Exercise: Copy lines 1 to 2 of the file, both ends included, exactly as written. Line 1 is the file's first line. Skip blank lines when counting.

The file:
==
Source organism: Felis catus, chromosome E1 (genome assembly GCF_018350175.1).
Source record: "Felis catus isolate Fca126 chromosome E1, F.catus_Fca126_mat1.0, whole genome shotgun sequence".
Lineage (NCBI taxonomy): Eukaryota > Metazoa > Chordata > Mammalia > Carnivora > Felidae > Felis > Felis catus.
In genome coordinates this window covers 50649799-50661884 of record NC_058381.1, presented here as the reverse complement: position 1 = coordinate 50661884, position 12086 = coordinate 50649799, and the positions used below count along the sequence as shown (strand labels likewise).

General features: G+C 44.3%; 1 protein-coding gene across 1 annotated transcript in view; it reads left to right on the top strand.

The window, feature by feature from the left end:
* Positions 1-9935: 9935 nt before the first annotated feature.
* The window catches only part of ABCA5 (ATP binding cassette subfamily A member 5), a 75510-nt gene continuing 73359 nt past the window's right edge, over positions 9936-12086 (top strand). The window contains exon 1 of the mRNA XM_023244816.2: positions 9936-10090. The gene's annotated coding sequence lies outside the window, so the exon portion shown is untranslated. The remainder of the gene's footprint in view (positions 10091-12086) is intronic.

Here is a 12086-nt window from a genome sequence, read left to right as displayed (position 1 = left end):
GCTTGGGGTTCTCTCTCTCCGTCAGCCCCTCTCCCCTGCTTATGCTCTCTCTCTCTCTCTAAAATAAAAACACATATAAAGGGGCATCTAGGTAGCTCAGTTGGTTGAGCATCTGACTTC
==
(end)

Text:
Source organism: Felis catus, chromosome E1 (genome assembly GCF_018350175.1).
Source record: "Felis catus isolate Fca126 chromosome E1, F.catus_Fca126_mat1.0, whole genome shotgun sequence".